Lessons From the Art Museum


art-museumIt wasn’t until November 2012 that I visited my first art museum. Once before, as a college senior and tourist to Chicago, I attempted to visit the Chicago Art Institute, but the price of admission deterred me as a struggling college student.

I have visited several art museums since that initial visit and each has taught me something new. I believe art museums have valuable lessons to teach us, if we visit and engage the experience.

You Need to Be a Student of History

The first lesson I learned was I need to be a student of history to better appreciate all the exhibits. This history includes the ancient, medieval, and modern time periods. Many artistic pieces express a historical element and a story of a specific time period. In order to fully appreciate the story behind a piece of artwork, one needs to know the historical setting of the piece. This is especially true of religious pieces.

At the Milwaukee Art Museum (which at present I am protesting because of their inclusion of an image of Pope Benedict XVI made from condoms), there are many statues of St. Barbara. If someone does not know who St. Barbara is, they cannot fully understand the significance of why there are statues of her. Similarly, pieces dating back to the Diocletian or some other emperor or ancient civilization cannot be fully appreciate if one does not understand the historical background, that is, the struggles and triumphs of these dynasties.

Another reason why it is good to know history is because sometimes the curator’s description is wrong!  One piece of artwork depicting religious brothers working in a winery labeled them as monks. Upon closer inspection, I determined they were not monks, but Franciscan friars, evidenced by their knotted rope cinctures.

People Need Beauty

People in the 21st century are living busy lives, coinciding with our fast-food or drive-thru lifestyles. Also, our society is filled with fabricated beauty. Many of the pictures in magazines or newspapers have been altered, creating a false sense of beauty. As a result, our culture has made us immune to beauty, so when we actually see it, at times we might not even recognize it.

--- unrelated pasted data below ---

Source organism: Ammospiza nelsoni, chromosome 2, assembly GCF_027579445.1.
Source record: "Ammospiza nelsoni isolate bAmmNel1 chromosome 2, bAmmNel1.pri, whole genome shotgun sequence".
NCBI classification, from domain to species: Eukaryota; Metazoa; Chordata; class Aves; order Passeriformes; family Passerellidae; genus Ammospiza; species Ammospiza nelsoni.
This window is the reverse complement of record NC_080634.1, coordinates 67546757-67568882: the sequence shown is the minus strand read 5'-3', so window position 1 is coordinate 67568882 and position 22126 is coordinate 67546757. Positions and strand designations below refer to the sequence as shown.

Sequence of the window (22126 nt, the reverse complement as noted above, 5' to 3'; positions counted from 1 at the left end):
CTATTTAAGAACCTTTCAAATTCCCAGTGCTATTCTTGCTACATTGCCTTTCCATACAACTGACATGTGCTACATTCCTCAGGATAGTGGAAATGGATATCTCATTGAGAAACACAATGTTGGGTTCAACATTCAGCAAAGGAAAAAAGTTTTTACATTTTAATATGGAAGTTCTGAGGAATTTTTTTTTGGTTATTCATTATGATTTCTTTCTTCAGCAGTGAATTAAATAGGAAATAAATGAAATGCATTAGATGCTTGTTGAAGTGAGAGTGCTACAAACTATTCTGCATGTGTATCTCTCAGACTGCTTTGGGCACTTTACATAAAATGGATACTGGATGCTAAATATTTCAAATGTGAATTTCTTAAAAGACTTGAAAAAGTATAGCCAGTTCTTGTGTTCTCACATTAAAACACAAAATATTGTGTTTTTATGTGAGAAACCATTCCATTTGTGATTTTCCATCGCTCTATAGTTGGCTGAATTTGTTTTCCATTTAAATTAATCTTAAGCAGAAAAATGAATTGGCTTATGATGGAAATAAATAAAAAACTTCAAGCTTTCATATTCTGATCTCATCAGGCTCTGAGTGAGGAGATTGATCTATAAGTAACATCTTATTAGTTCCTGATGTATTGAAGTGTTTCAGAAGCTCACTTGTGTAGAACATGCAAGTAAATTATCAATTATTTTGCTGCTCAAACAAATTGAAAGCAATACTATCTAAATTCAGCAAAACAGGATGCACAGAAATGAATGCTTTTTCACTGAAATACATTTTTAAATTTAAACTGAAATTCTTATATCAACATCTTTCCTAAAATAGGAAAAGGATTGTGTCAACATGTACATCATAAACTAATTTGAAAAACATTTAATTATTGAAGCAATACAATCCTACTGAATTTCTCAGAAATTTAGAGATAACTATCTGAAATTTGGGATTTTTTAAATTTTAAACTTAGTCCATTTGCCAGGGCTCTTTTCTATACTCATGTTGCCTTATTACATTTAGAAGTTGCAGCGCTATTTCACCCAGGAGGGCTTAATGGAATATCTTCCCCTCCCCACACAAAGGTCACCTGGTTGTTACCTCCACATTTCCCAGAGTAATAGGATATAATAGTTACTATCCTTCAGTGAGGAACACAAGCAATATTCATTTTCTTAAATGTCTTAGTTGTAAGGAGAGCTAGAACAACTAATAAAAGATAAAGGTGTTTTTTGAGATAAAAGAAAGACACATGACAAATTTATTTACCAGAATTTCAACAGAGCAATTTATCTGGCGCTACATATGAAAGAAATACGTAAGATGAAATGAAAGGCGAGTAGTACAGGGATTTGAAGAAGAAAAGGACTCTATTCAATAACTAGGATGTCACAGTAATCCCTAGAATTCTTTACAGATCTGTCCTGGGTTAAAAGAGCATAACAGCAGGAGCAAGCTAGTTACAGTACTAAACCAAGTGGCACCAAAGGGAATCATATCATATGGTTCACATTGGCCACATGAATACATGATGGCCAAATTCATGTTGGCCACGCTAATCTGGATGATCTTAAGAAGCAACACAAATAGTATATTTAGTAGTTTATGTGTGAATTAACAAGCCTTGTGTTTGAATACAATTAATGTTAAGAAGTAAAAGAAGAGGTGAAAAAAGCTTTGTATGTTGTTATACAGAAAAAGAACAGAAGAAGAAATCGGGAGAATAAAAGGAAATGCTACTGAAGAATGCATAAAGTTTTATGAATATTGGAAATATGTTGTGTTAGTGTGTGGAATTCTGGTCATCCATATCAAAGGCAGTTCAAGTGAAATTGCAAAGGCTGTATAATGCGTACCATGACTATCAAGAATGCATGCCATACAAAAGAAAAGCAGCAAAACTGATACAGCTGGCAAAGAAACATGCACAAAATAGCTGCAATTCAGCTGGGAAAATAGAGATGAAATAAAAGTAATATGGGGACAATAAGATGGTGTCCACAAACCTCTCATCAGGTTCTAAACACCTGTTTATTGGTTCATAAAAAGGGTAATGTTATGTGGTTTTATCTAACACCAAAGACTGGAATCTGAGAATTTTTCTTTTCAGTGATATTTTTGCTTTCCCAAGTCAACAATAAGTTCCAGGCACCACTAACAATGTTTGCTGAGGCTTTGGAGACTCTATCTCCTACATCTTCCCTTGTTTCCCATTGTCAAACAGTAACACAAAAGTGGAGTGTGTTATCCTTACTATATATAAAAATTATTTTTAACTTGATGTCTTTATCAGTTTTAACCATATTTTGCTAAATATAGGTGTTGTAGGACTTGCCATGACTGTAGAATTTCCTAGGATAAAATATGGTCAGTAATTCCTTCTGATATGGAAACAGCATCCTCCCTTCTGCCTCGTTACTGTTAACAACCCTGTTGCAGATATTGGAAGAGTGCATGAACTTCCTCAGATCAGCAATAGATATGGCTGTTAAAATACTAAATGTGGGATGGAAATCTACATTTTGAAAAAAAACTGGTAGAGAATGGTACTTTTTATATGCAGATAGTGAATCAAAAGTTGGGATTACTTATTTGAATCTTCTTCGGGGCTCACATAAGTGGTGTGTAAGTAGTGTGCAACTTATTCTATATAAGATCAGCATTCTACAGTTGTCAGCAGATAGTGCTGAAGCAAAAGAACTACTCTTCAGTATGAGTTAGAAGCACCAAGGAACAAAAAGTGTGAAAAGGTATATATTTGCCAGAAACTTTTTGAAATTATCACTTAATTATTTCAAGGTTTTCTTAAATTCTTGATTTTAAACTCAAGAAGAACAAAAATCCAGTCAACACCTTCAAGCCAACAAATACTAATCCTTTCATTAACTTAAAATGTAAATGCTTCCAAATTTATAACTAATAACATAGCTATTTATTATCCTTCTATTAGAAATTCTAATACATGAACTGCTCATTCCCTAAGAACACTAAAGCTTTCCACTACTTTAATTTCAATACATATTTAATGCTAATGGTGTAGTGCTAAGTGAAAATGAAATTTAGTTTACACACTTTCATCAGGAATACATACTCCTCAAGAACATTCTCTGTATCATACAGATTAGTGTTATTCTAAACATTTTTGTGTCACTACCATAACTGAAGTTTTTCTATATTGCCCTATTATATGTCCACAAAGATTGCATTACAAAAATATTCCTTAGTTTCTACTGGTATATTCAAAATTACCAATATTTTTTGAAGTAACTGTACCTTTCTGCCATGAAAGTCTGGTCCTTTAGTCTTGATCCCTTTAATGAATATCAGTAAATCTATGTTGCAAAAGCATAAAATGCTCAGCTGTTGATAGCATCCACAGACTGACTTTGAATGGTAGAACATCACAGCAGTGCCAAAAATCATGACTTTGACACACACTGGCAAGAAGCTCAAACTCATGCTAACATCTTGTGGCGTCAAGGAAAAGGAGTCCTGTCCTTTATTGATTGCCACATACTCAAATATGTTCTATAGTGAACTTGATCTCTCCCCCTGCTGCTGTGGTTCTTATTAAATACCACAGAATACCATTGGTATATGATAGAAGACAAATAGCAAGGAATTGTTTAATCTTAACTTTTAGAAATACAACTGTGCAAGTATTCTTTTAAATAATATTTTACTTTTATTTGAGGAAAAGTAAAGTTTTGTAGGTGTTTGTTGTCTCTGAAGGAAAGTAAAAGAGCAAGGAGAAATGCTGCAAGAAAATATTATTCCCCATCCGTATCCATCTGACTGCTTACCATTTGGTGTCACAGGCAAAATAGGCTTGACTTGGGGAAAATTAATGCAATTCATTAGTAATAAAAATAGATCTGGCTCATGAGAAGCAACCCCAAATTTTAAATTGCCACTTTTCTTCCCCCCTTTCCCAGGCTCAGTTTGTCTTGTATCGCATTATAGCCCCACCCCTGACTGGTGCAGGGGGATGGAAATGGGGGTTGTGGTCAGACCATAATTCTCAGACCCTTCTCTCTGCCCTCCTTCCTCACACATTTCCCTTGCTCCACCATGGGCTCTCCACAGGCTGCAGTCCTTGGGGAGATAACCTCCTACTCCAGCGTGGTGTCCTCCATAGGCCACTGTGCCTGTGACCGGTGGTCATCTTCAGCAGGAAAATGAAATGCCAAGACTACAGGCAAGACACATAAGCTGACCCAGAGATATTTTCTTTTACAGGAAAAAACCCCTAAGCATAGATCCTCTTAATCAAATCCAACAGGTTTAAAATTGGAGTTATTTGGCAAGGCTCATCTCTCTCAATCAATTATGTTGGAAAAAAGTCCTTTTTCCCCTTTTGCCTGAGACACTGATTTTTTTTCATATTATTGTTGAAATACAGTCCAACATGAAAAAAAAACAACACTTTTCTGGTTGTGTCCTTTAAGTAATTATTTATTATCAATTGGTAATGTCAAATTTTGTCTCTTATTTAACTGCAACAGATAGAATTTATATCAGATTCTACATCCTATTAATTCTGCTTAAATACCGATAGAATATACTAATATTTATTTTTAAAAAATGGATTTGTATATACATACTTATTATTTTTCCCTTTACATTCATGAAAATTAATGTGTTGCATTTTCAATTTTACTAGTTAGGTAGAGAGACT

Yet, beauty is all around us, from sunrise to sunsets, to other picturesque scenes. Artists have the uncanny ability to portray beauty. They capture its essence so that others can appreciate beauty. Art museums house the beauty we so need in our world today.

Religious Art is Conducive to Prayer

When I visited the St. Louis Art Museum a while back, they had a special exhibit of the art of Federico Barocci. Upon viewing several of the pieces on loan to the museum, I could not help but enter into prayer as I viewed some of them. I was drawn to the Return on the Flight into Egypt and the Immaculate Conception, in addition to many others.

Simply put, you cannot look at the brilliant religious paintings of Davinci or Rembrandt, and not meditate on the scenes they portray. The artist brings us into the scene, as if we are there. Looking at their artistic renderings is conducive to prayer and meditation.

Art is a Means to Evangelization

Just think about all the people who walk through art museums. They are Catholics, Protestants, Non-denominational believers, Jews, Muslims, etc. Think also about the art characteristic of the Renaissance period. A lot of it is religious in nature.

Many paintings portray Mary, the Mother of God, in a prominent way. Whether one’s faith promotes Marian devotion or not, people of all walks of faith appreciate the Blessed Mother. They look upon the one who is tota pulchara-all beautiful; the one who is immaculately conceived. To our Protestant brothers and sisters, art can be a means of evangelization, because it introduces them to the Mother of Jesus and their mother too!

To those who practice no faith, the other paintings representative of the classical periods, portraying Christ’s birth, life, death on the cross, and resurrection from the dead, remind people of the reality of Christ and His transcendence overtime!  Christ died in 33 AD (or there about) and in the 1500’s, 1600’s, the devotion of the people brought them to portray Him in art. To outsiders of Christianity, an art museum can introduce them to the person of Jesus and His life, and hopefully can be the catalyst to their conversion of life.


Art museums have many lessons to teach us. They are places where we learn (or re-learn) our history of Western Civilization. They also are havens of beauty in addition to places of prayer and evangelization. Art museums contain the gems of our historical eras. They are warehouses where the artistic gifts given to certain individuals by God are housed.

But God is the greatest artist of all, who has fashioned the whole world into being, and continues to create in our day and age. In our lives, let us appreciate the beauty that is around us, and enter into the silence of our hearts in quiet meditation.


About Author

Edward Looney is a seminarian for the Diocese of Green Bay, Wisconsin and is a second year theologian at the University of St. Mary of the Lake—Mundelein Seminary. In 2011, he earned a Bachelor’s of Arts degree in Philosophy, cum laude, from Conception Seminary College in Conception, Missouri. He is an associate member of the Mariological Society of America and has researched and written on various topics in Mariology. More specifically, he has researched, written, and spoken about the 1859 Marian apparition received by Adele Brise which is the first and only US approved apparition. He is the author of "The Shrine of Our Lady of Good Help—A Self-Guided Tour," a children’s book, "The Story of Sister Adele", and a rosary reflection book, "Praying the Rosary with Sister Adele". All are available from Tau Publishing. Visit Edward's personal website at: http://www.edwardlooney.com